SANTA BARBARA, Calif. -- If choosing to unfollow Dwight Howard on Twitter in the immediate aftermath of the center's decision to leave the Los Angeles Lakers wasn't sign enough of Kobe Bryant's indifference toward his former teammate, his first public comments on Howard's choice made it perfectly clear.
"I haven't followed enough to hear what he's kind of said about going to Houston and some of the reasons why he went to Houston," Bryant said Wednesday at his annual youth basketball academy on the campus of University of California, Santa Barbara. "I don't know. I don't. You look at me, you really think once a guy decides to go someplace else, I'm going to waste my time trying to figure out why that happened?"
It was more of a shrug than a silver-tongued reaction from Bryant. If Howard wanted to be a Rocket, so be it.
"I'm happy for him," Bryant said, without a hint of his usual sarcasm. "I've said that before. I'm happy for him. It's important for free agents to make decisions that they feel is best for them. That's really what it's about, being a free agent. You have to make decisions that you feel is best for you, best for your family and best for your brand, whatever it may be. So, it is what it is."
What has become abundantly clear is Howard is not, and never was, fit to be the next face of the Lakers' franchise once Bryant, who turns 35 next month, chooses to retire.
"I think everybody is cut differently," Bryant said. "[Howard] has his way of leading that he feels like would be most effective and would work for him, and obviously the way we've gone about it with this organization and the leaders that we've had -- myself, Magic [Johnson] and Kareem [Abdul-Jabbar] -- we've done it a different way."
Bryant said he had no problem with the "Stay." billboard campaign the team launched to try to keep Howard -- "You want a player back, you got to do what you can to try to bring him back," he said -- but the final sit-down meeting with Howard was too somber for Bryant's taste.
"I was just kind of going in there and I really didn't know what to expect, to be honest with you," Bryant said of the Lakers' pitch to Howard last Tuesday. "I walk in there and everybody is sitting down and everybody is quiet. I didn't know what the hell was going on. Everybody was just really dead-ass serious. It was pretty funny to me."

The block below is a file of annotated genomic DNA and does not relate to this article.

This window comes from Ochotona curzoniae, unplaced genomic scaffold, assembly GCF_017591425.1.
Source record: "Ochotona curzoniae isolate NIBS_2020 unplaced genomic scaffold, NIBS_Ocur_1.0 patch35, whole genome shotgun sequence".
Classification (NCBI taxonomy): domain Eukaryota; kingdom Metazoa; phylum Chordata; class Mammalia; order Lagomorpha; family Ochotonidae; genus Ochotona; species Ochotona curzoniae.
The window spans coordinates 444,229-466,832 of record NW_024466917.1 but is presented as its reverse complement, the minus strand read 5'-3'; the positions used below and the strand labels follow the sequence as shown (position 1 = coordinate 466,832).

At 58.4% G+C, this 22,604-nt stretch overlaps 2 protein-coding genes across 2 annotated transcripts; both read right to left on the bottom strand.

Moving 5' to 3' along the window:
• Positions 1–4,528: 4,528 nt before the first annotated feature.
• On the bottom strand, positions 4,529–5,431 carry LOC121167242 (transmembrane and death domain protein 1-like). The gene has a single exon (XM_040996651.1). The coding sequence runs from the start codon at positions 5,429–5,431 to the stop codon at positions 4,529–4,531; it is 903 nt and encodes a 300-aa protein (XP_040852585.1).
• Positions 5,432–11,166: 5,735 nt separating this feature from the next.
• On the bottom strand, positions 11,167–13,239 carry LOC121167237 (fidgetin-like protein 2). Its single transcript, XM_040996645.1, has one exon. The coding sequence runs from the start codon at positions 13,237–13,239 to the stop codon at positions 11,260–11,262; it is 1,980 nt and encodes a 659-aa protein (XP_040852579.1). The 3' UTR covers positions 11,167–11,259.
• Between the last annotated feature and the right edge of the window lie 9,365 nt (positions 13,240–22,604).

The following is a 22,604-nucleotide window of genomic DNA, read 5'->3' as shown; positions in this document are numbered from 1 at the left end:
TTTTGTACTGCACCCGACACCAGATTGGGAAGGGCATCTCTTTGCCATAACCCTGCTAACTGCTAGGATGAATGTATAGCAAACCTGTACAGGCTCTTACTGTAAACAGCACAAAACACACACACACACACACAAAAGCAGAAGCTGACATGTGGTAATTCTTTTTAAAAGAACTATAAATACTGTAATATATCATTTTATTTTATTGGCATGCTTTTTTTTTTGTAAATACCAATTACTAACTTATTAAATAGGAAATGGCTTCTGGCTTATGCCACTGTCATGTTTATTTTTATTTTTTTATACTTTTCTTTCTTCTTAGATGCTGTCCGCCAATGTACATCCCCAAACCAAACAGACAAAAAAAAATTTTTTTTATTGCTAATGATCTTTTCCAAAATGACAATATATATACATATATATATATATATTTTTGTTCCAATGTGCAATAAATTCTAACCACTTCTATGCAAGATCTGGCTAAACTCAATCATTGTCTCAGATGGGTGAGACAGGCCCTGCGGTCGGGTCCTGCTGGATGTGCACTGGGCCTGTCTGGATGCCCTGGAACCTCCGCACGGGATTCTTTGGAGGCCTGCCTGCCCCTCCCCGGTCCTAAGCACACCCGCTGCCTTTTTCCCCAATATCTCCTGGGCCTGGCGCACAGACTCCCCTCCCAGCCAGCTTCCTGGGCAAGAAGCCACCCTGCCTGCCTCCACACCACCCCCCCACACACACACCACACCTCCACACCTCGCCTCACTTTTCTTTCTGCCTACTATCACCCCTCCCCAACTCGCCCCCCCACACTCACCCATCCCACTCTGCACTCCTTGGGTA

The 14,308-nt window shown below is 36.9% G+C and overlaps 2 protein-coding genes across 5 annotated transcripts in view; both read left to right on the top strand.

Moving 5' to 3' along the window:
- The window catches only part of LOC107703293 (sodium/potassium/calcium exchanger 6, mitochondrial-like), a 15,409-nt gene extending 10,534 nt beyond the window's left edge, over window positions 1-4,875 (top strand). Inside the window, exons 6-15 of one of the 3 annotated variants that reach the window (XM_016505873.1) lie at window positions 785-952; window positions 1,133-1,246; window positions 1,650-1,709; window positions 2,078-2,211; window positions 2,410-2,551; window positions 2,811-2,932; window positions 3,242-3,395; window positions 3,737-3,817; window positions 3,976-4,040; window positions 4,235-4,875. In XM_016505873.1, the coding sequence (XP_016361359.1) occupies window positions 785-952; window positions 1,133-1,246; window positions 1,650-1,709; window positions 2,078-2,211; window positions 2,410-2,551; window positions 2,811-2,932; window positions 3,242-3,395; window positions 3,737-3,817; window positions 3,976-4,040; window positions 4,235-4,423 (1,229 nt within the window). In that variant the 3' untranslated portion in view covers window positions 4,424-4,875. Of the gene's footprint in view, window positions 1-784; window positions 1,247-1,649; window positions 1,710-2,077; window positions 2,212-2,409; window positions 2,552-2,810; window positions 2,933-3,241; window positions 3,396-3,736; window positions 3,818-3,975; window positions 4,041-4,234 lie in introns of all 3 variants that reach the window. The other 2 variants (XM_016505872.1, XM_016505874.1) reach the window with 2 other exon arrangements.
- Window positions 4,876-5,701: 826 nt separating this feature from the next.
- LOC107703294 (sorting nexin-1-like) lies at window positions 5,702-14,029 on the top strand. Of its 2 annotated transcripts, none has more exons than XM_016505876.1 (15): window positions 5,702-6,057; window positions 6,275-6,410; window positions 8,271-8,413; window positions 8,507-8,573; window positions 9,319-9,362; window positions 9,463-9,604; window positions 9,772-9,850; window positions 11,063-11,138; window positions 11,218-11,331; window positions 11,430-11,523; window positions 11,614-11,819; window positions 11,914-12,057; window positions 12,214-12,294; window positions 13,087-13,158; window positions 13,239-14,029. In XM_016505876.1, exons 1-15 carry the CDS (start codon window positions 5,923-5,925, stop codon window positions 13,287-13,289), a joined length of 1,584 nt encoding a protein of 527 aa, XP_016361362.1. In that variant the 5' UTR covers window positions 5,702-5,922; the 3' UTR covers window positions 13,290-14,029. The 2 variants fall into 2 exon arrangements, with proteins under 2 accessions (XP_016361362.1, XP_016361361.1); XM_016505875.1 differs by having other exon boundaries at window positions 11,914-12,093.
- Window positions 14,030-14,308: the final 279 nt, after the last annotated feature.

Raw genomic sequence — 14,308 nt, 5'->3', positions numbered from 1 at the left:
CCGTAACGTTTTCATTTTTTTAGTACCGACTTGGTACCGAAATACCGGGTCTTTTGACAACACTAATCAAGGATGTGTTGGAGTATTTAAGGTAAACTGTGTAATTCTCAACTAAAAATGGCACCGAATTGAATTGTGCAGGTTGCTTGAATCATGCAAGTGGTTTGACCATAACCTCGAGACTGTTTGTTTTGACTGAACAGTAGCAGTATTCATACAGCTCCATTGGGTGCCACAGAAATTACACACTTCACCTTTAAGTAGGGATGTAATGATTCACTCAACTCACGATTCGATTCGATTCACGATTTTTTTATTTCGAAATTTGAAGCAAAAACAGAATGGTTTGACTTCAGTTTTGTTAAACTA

Unlike teammate Steve Nash, the only other Lakers player to be a part of the pitch, Bryant said he never had a sense with which team Howard would agree to a deal. Nash told ESPN LA 710 radio's "Mason & Ireland Show" on Tuesday that Howard expressed that he never felt fully embraced in his lone season in Los Angeles.
Howard's stance barely registered with Bryant.
"Steve is the quintessential teammate," Bryant said. "Steve takes that stuff to heart, man, but I really don't care. As a teammate, you have to be there to support but you also have to drive a hard bargain at times. So, Steve, that really hit home for him."
With Howard out of the picture, Bryant is working his way back to the place that's felt like home for the past 17 seasons -- on the court, playing in a Lakers uniform.
"It's progressing faster than everybody expected," Bryant said of his recovery from the Achilles tendon surgery he underwent in April. "I should be able to be more active with conditioning in the middle of August, which is like four months after the surgery.
"It's crazy, but I've been very, very fortunate to be able to have [Lakers head physical therapist] Judy [Seto] travel with me absolutely everywhere, be with me all the time, and I was fortunate to be able to go in and have the procedure done the next day [after rupturing the tendon]. I think all that's helped."
While Bryant is normally a very active participant in his basketball academy, his Achilles rehab is forcing him to slow down this summer.
"I'm limited," Bryant said. "I'm not going to be able to get out there and do too much without the Lakers having a heart attack. So, I'll just be around, walking through, showing various things."
One of Bryant's former teammates, Shaquille O'Neal, doesn't think the injury or the loss of Howard will slow down the Lakers' star.
"Kobe's a tough competitor," O'Neal said during a conference call Wednesday to promote his new movie, "Grown Ups 2." "He loves when everyone doubts him. Of course at [almost] 35, they're saying he's done, but Kobe will show the world that he can play at a high level until he's 40."
Bryant, who has one year remaining on his contract, told the Lakers Nation fan blog at his camp not to assume he will take a pay cut to remain in Los Angeles.
"I'm not taking any at all -- that's the negotiation that you have to have," Bryant told the website. "For me to sit here and say, 'Oh yeah, I'm just going to take a huge pay cut.' Nah, I'm going to try to get as much as I possibly can."
In the meantime, Bryant will be tuned in with the Lakers' front office 100 miles south in El Segundo, Calif., as it continues to try various things, such as bringing back former Laker Jordan Farmar, to field a competitive team for next season.
"It's an open conversation, via text and also meeting in person and just picking up the phone and calling," Bryant said of his involvement. "They've kept me in the loop pretty well."
And Bryant hasn't had any problem with cutting Howard out of his social media loop.
"Listen, man, it's just me," Bryant said. "That's just how I am. I have a hard time following people that want to beat us and stuff. I have a hard time doing that. Not to say that we're not friends or I don't respect him or anything like that. It's just hard for me to do that."